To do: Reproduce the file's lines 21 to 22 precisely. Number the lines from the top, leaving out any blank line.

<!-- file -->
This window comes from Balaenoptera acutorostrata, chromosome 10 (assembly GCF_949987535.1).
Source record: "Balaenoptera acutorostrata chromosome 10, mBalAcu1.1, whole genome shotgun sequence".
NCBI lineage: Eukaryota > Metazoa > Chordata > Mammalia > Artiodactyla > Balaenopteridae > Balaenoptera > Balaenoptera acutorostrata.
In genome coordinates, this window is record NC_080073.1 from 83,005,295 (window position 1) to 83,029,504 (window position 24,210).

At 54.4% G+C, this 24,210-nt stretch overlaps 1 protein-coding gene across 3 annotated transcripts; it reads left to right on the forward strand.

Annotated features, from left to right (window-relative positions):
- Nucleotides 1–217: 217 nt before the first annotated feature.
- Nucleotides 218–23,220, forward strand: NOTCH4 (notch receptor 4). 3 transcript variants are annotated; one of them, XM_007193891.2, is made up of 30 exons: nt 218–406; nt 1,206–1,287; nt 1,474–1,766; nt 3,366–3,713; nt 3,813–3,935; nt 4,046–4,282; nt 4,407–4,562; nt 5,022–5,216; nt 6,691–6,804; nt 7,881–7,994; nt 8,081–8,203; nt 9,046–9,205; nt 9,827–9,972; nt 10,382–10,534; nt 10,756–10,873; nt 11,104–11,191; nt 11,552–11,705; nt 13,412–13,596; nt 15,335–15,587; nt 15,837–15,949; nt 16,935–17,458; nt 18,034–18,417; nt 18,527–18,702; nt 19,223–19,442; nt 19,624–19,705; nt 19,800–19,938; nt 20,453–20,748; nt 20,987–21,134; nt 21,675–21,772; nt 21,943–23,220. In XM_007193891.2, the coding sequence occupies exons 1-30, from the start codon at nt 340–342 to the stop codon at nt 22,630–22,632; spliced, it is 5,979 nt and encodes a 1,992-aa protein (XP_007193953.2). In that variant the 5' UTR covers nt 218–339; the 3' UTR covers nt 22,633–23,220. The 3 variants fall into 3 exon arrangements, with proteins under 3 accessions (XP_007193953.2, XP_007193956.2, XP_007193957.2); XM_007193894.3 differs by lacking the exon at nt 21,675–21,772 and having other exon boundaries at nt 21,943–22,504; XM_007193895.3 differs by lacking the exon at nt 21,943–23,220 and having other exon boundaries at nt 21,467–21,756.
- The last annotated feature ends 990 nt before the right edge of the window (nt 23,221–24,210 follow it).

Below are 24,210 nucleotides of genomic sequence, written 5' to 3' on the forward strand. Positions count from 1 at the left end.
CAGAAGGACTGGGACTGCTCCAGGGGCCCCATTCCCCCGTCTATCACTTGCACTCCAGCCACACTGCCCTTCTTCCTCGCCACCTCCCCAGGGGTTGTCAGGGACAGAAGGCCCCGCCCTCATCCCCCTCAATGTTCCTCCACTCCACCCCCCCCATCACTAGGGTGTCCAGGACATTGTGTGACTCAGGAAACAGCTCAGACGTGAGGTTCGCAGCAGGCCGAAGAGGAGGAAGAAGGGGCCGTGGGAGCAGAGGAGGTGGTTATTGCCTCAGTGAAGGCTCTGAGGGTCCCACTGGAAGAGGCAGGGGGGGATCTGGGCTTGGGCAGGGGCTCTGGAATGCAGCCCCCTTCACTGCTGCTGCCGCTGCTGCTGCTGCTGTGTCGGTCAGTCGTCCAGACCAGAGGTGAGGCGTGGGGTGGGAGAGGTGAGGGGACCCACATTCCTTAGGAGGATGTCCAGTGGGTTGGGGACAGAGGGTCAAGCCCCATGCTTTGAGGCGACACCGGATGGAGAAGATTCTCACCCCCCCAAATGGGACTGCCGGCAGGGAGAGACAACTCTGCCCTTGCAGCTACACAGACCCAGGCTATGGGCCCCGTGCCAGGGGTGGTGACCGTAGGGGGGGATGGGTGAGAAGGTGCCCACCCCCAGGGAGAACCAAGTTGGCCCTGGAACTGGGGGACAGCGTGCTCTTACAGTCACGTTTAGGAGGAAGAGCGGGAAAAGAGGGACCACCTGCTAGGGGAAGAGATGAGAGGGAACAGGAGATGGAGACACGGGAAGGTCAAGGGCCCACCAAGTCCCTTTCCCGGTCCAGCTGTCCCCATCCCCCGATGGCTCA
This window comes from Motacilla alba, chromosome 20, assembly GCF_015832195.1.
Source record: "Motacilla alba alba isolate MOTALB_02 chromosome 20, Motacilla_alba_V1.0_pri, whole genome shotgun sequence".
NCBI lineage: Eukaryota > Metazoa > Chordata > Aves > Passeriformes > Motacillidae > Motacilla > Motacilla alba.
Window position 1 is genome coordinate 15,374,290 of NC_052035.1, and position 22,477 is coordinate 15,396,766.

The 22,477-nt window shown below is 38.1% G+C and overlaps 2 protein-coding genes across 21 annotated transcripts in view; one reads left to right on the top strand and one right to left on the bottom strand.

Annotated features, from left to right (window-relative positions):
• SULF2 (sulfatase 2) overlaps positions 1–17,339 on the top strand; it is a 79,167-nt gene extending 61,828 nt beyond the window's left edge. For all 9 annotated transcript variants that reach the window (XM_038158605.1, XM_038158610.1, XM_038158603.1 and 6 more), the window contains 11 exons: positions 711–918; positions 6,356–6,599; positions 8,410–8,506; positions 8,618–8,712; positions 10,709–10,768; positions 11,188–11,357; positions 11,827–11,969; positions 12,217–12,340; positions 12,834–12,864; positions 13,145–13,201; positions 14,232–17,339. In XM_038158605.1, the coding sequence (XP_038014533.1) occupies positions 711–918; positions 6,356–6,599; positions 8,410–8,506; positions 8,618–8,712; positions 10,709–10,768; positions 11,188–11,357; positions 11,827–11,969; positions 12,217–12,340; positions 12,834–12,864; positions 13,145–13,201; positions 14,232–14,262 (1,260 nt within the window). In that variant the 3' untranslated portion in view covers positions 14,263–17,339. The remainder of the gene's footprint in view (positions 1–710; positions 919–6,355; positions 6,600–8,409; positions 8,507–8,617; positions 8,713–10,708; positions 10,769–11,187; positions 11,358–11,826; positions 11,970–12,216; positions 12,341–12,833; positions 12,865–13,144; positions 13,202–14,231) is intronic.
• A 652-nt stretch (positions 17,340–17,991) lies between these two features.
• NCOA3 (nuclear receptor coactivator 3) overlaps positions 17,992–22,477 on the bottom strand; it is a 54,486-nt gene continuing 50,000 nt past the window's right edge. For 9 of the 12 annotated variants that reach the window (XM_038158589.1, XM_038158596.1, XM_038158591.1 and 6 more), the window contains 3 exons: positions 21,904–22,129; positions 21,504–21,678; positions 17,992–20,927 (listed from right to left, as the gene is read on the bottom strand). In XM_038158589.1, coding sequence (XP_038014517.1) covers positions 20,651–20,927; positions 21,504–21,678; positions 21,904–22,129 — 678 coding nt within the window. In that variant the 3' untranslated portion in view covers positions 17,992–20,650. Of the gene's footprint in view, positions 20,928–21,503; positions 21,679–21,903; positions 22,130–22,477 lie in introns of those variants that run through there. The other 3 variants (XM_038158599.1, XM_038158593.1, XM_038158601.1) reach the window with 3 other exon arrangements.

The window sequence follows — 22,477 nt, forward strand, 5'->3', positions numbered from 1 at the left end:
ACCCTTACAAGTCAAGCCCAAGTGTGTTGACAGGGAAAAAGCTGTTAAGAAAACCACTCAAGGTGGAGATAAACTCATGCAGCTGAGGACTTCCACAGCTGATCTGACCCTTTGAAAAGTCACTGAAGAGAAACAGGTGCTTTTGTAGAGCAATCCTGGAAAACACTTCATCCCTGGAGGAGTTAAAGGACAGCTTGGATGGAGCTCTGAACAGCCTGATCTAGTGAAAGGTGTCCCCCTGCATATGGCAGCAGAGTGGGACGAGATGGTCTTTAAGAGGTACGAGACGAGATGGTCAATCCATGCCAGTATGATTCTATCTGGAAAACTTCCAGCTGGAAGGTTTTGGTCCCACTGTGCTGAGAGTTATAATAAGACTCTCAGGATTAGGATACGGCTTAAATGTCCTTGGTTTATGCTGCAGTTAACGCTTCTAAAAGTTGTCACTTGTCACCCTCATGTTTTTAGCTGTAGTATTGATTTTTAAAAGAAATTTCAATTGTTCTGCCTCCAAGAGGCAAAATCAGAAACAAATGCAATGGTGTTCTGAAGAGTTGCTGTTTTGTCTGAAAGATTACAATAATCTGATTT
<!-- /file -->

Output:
The window sequence follows — 22,477 nt, forward strand, 5'->3', positions numbered from 1 at the left end:
ACCCTTACAAGTCAAGCCCAAGTGTGTTGACAGGGAAAAAGCTGTTAAGAAAACCACTCAAGGTGGAGATAAACTCATGCAGCTGAGGACTTCCACAGCTGATCTGACCCTTTGAAAAGTCACTGAAGAGAAACAGGTGCTTTTGTAGAGCAATCCTGGAAAACACTTCATCCCTGGAGGAGTTAAAGGACAGCTTGGATGGAGCTCTGAACAGCCTGATCTAGTGAAAGGTGTCCCCCTGCATATGGCAGCAGAGTGGGACGAGATGGTCTTTAAGAGGTACGAGACGAGATGGTCAATCCATGCCAGTATGATTCTATCTGGAAAACTTCCAGCTGGAAGGTTTTGGTCCCACTGTGCTGAGAGTTATAATAAGACTCTCAGGATTAGGATACGGCTTAAATGTCCTTGGTTTATGCTGCAGTTAACGCTTCTAAAAGTTGTCACTTGTCACCCTCATGTTTTTAGCTGTAGTATTGATTTTTAAAAGAAATTTCAATTGTTCTGCCTCCAAGAGGCAAAATCAGAAACAAATGCAATGGTGTTCTGAAGAGTTGCTGTTTTGTCTGAAAGATTACAATAATCTGATTT